Now, after all that talk about only dribbling twice, I will confess that I have used 3 dribbles instead of 2 for younger players starting out with the Elemental Offense. 😉
3 Elemental RGB RulesFinally, as you can imagine, there is much more passing in a Basketballogy Scrimmage than a standard scrimmage. In a Basketballogy scrimmage, the 2-dribble rule creates fantastic ball movement. In a standard scrimmage the coach has to keep getting after his players to make them pass. The Basketballogy scrimmage instils a habit of wonderful ball movement without the coach getting after a single player! What’s not to like about that?!
And because the 3 Elemental RGB Rules require a passer to cut and “give back” to his team after he passes, all that passing creates fantastic player movement as well.
The 3-2-1 rules of the Basketballogy scrimmage makes for beautiful, spontaneous offense, and the more your players scrimmage, the more it becomes a habit.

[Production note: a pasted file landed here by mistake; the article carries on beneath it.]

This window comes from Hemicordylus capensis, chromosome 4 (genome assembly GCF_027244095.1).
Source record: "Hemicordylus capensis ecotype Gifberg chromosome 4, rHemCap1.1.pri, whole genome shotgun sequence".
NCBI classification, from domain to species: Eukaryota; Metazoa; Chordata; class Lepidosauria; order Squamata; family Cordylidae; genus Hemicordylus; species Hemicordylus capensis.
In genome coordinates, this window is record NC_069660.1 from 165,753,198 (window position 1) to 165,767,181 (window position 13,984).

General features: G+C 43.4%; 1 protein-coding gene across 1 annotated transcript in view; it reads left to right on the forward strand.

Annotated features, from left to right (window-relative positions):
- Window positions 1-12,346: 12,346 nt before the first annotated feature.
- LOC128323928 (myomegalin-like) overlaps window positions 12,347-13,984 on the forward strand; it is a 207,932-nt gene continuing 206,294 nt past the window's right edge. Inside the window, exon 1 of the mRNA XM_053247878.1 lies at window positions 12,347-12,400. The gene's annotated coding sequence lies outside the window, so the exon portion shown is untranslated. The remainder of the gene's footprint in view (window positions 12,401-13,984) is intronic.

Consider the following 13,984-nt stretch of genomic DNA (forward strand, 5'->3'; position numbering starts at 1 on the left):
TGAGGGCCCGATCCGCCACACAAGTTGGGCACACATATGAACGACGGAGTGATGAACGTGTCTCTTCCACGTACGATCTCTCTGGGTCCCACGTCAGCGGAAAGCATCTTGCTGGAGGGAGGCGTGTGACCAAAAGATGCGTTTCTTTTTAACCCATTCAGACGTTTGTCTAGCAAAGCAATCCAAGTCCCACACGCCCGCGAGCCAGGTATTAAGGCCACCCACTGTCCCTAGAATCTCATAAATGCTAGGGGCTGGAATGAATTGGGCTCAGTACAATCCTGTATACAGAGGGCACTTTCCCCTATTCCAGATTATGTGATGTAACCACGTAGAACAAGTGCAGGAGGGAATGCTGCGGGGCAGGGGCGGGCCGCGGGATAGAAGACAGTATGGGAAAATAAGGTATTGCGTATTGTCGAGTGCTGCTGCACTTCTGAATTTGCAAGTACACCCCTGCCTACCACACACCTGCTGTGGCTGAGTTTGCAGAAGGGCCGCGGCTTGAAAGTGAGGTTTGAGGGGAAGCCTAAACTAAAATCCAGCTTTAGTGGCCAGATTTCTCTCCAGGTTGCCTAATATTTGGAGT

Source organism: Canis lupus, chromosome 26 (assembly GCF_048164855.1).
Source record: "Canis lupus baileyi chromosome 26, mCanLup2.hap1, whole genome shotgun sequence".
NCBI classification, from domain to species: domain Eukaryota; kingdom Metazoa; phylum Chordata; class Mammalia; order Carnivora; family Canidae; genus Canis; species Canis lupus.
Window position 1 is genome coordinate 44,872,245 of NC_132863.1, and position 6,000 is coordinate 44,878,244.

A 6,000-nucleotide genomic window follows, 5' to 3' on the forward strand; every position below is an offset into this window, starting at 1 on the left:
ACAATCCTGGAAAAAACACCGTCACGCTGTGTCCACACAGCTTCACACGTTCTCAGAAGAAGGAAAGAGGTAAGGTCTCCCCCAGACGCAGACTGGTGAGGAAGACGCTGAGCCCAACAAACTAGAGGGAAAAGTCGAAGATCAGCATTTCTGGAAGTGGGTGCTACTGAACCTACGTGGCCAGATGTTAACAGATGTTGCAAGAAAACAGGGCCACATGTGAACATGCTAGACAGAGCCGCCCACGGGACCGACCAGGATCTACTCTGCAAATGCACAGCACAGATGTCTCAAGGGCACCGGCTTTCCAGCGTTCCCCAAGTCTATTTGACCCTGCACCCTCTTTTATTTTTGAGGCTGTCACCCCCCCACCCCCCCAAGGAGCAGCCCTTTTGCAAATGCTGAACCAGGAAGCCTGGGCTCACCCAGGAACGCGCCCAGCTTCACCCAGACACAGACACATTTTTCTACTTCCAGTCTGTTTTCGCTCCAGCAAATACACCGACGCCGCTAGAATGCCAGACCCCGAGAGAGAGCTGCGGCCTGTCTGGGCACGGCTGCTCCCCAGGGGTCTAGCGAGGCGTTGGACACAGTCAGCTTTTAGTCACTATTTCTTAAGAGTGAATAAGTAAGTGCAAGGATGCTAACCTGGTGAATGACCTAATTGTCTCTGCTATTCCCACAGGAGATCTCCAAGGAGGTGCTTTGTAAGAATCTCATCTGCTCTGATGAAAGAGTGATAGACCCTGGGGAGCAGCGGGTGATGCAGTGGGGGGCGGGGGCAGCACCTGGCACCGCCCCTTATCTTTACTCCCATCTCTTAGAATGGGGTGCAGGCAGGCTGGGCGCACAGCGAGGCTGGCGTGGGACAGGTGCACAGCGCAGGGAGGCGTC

Think about it: the Basketballogy scrimmage makes really nice half court basketball a habit, and it does it against defenses, and in a game like setting. What drill beats that?!
And is if all that wasn’t cool enough, my teams love the Basketballogy scrimmage much more than any drill we could do. In fact, they would Basketballogy scrimmages all practice long if I would let them — and I’m often tempted to, given the great things that come from it.
Moreover, when the players are used to playing in Basketballogy scrimmages, it just feels wrong in a real game not to move the ball, move your feet, and rebound.
That right there is the secret sauce that makes the Basketballogy scrimmage so appealing for coaches, but!